This was obviously a simpler time. This was before the development of the west side of the county and most of the activity centered around Brooksville. It was a time when a drive to Weeki Wachee took ten minutes from Brooksville. A time when everyone knew everybody and EVERYONE knew Red Brass. The problems law enforcement officers have today are far more complex. Back then calls to the Sheriff's department might have consisted of an occasional fight between husband and wife, or a teen party getting rowdy, or finding a speeder along a long stretch of barren road and of course. auto accidents." I only had to use my gun once in my twenty years of law enforcement," said Brass. "And that wasn't even here. We were transporting prisoners to Raiford State Prison (Union County) from the old county jail on Jefferson Street. Back then, the jail had trustees and they would be given liberties you don't give now. Anyway, we had them in the back of a van. One of the prisoners got untied from his shackles around Hawthorne (Alachua County), which was near Gainesville, and he kicked out the back door of the van and started running down the street. Jack Newlands, another deputy, was following behind me. I radioed for help, while I held the other prisoners at bay. I yelled 'halt' to the prisoner. Jack Newlands, had already pulled his gun out and shot but missed. I pulled out my gun and about that time the escaped prisoner ran toward a church down the street...then stopped...turned around and looked back at me...I aimed my .38 Smith and Wesson and fired...the bullet grazed the top of his skull. He fell to the ground. I thought I had killed him. Felt bad, he was just a boy really. Well it was just a deep scratch. By that time another deputy had arrived and then I also had some help from a local man in a pickup truck, who just happened to be driving by, who helped hold the prisoners while I checked the young man I had just shot. I stood over the young man, until an ambulance from Gainesville arrived and took him away. It wasn't serious and he recovered. But that was the only time I had to fire my gun."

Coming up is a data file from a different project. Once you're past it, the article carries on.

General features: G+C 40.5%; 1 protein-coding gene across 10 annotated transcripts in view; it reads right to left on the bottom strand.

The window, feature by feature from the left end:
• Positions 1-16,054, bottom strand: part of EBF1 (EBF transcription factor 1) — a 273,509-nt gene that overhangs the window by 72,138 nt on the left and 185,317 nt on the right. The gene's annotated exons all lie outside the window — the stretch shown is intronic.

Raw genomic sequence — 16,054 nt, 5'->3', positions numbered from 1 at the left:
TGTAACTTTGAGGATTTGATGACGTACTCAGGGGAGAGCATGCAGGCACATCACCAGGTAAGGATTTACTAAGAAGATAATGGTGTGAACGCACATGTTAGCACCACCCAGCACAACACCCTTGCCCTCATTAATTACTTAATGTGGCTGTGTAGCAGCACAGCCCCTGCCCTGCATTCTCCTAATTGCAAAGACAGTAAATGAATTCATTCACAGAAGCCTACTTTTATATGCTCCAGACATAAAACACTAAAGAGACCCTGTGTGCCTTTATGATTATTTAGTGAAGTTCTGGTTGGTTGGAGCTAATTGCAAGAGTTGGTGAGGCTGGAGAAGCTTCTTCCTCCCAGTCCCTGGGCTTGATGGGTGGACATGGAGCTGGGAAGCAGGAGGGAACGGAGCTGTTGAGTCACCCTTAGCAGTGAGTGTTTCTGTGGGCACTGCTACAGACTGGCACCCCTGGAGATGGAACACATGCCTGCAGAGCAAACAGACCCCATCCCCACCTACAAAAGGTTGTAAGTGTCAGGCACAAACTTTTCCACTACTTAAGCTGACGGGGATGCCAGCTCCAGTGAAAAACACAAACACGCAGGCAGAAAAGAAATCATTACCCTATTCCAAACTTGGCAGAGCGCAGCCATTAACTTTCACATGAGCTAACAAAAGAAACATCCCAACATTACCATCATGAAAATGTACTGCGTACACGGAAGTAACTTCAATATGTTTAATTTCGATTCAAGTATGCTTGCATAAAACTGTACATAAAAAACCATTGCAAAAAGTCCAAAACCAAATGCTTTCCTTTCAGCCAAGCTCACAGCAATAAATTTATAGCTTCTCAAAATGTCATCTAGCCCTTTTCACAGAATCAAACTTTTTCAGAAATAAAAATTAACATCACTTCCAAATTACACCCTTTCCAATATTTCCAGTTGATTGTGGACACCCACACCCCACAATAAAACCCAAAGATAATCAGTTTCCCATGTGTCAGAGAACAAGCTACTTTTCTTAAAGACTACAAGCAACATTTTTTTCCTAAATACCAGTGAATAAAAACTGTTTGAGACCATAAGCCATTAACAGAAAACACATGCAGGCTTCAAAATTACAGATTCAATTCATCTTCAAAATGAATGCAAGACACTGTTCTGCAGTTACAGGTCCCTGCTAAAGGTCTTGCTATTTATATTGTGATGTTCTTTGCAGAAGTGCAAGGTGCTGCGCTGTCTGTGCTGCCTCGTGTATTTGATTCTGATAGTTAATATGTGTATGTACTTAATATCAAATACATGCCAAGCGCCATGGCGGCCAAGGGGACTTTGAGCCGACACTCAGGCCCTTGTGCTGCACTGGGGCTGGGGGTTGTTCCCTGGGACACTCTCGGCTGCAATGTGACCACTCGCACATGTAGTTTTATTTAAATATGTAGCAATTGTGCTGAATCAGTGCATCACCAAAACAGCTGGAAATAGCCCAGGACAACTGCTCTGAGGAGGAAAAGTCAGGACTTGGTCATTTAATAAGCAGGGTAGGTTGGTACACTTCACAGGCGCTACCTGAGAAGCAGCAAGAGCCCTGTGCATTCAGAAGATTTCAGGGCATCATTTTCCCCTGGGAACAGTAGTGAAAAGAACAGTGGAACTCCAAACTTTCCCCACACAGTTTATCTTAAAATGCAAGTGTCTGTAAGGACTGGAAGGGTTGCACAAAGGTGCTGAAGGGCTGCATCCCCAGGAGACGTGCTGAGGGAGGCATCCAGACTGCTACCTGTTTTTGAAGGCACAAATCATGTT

During most those years, Hernando County was a "dry County", which meant the only liquor one could buy was 3.2 beer or wine. It wasn't until 1962 that the county finally voted to become "wet". Prior to that, to purchase hard liquor one would have to travel to Ray and Fran's liquor store just south of Mazaryktown over the county line into Pasco County. Before 1962, you did have an occasional honky-tonker that would still manage to get drunk on 3.2 beer, and Red would be called to quiet the man down or escort him home or spend the night in the county jail. After that you started seeing more alcohol related problems, but never anything violent or deadly.
Red retired after over twenty years as Sheriff Lowman's right hand man and still lives with his wife Lily in the same house on Ft Dade Avenue they have lived in for many years. And yes, even today you'll find many a person who'll say...."Thanks to Red Brass, without him I might have been wrapped around a tree or a pole somewhere and just a memory."
Nelson "Red" Brass was born in Hernndo County on the 28th of September 1925 to Archie Brass and Eliza Campbell. He passed from this life on August 10, 2004. He is now and will always be missed. I remember Red well. He was a tall man with red hair and a ruddy complexion. He was fond of Salem cigarettes, cigars and overalls and always had a story to tell. He was kind and considerate and was the type of person who would give you the shirt off his back if he thought you needed it. Many is the time he ran errands for the older folks in the community. If you needed a ride to town or someone to pick up a few groceries at Carlton's or Maillis' grocery stores, Red was your man.